Franchises are popular among investors because they represent a tried-and-true formula with proven systems that work; but occasionally a franchisee can break the mold and try something different that works specifically in their market.
That’s what Will Brake did when he began planning his second Togo’s sandwich shop in Medford, Ore. Brake is changing the franchise formula to fill a need for more than just sandwiches in the location he has selected for the new unit.
In addition to the regular menu, he is adding beer and wine to the beverage selections. He is also expanding the average size of the unit to 2,600 square feet, adding some diverse seating, such as booths — new for Togo’s — and he’s installing flat-screen TVs.
“It was something I really wanted to add,” said Brake. “Really, there is a lack of anything like it in the market.”
He believes Togo’s agreed to the modifications because the store falls outside of the region where most of its stores are concentrated, so it wouldn’t create much brand confusion among consumers.
Togo’s Expands Western Presence
Branding itself as a “West Coast original” since 1971, Togo’s has nearly 250 sandwich franchises in the Western U.S. The preponderance of them are in California. However, the company has launched a strategic plan to continue growing the brand in existing California markets, as well as in cities across Arizona, Nevada, Oregon, Washington, Utah, and Idaho.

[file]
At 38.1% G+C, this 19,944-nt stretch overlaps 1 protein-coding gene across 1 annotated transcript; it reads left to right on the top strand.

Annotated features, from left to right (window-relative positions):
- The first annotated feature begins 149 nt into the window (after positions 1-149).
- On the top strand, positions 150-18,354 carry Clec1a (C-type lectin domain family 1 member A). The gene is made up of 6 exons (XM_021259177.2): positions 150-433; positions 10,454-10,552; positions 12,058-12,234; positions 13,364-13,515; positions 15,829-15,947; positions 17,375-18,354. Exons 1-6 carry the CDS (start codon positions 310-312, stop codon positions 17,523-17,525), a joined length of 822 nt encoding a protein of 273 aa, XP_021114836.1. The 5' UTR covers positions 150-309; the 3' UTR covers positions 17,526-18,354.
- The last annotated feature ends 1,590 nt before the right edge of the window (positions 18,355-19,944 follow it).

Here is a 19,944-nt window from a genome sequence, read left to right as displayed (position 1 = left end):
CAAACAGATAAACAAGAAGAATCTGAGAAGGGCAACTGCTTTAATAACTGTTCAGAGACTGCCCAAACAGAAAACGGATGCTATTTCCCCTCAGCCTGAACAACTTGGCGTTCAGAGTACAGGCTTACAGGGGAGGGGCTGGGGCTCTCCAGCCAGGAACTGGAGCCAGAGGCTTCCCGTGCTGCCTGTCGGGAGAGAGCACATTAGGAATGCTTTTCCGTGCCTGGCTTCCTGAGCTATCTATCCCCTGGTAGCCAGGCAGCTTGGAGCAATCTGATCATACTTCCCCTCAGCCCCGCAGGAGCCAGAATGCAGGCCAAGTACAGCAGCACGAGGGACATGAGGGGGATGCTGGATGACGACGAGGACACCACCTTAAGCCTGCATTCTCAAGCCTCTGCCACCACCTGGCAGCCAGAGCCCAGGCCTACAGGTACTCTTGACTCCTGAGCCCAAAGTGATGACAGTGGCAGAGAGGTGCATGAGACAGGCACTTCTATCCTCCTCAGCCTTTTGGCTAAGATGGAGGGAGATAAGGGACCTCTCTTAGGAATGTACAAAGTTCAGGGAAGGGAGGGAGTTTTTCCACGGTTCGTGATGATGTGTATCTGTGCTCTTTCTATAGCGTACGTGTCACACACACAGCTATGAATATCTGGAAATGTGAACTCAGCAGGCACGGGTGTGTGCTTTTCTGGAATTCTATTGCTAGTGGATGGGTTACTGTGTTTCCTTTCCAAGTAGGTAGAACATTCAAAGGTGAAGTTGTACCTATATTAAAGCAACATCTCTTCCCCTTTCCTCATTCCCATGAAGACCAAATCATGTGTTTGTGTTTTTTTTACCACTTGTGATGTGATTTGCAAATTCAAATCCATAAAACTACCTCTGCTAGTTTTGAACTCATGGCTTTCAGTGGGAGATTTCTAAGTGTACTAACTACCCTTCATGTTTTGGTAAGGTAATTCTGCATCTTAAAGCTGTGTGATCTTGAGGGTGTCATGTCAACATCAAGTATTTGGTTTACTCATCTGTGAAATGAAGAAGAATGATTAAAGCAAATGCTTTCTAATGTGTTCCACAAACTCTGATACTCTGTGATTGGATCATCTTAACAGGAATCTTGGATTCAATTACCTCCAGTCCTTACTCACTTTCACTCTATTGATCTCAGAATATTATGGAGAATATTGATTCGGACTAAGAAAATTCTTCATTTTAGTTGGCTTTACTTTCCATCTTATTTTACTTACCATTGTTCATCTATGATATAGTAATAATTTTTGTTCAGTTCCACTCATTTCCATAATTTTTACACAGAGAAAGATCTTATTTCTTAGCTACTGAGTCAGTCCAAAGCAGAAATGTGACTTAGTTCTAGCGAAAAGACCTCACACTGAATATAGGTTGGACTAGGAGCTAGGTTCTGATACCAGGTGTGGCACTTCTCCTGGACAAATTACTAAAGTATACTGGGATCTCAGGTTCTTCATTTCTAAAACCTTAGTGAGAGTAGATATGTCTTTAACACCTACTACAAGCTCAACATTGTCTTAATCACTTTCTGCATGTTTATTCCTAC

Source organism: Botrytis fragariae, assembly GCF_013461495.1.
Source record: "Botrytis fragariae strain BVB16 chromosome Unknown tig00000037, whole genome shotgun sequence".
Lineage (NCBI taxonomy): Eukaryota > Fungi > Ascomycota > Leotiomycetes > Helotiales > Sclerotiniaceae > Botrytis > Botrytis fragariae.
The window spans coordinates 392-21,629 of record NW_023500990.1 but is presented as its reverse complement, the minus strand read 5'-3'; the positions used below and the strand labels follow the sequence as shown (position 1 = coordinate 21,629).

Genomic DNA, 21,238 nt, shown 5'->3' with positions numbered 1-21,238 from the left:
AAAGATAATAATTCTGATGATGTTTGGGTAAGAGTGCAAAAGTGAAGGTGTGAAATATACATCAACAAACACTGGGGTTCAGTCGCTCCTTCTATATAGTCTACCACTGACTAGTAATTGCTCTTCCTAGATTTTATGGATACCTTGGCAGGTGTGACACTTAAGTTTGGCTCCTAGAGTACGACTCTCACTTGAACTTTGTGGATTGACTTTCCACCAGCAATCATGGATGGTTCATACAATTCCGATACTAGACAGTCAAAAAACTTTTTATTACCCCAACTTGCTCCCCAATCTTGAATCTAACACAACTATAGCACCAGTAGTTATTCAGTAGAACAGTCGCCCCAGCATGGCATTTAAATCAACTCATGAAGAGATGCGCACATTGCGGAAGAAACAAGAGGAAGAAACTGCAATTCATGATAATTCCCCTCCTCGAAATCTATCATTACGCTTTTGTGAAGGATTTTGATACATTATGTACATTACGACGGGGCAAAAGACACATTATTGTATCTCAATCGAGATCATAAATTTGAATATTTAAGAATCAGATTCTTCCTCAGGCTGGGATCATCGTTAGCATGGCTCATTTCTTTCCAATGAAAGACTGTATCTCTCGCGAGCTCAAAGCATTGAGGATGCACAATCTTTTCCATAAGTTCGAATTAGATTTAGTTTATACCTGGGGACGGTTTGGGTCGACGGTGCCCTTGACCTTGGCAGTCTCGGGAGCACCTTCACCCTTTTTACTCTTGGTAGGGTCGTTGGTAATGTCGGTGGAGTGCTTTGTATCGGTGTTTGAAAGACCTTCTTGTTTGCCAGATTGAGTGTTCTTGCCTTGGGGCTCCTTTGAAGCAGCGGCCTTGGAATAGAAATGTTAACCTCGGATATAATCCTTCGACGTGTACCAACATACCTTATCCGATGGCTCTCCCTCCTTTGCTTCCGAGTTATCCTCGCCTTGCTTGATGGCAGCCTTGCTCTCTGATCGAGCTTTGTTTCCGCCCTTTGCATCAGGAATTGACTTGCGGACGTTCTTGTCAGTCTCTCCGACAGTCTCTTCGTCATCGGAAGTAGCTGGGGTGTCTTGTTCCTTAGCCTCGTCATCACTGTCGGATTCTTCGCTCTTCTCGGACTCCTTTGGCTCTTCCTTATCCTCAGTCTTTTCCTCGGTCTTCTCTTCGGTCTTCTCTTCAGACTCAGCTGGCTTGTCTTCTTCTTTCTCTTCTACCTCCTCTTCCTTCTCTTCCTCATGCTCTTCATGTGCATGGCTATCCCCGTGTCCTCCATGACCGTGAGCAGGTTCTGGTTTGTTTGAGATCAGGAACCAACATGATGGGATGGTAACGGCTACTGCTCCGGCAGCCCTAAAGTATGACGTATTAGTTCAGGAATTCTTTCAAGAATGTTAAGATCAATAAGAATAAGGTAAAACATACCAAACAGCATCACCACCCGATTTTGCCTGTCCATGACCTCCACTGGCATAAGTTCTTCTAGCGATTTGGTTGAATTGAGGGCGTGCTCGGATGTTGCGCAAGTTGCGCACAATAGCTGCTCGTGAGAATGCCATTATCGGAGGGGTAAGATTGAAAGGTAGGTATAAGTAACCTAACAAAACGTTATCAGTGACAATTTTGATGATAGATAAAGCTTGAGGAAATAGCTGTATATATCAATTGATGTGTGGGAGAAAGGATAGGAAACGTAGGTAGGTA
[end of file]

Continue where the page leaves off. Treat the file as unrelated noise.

Togo’s sells made-to-order stacked sandwiches using fresh ingredients and has more than 30 different variations on its menu.
“They’ve been wonderful to work with in tailoring the concept to the market,” Brake said of Togo’s cooperation with his plan to alter the franchise model with his second store.
The franchisee’s established relationship with Togo’s as a single-unit operator and his background as a successful businessman undoubtedly also worked in Brake’s favor.
Brake is the former chief operating officer of Providence Health Systems, an administrator for medical groups. He was the executive of a company with some 220 employees and had 50 doctors reporting to him. But after 30 years in the health care business, the 51-year-old felt it was time for something new.
“I basically went to school for business and had focused on health care, but had always wanted to run a restaurant,” he said. “I decided I had 10 or 15 years left in my career and I wanted to do something different the last part of my career.”
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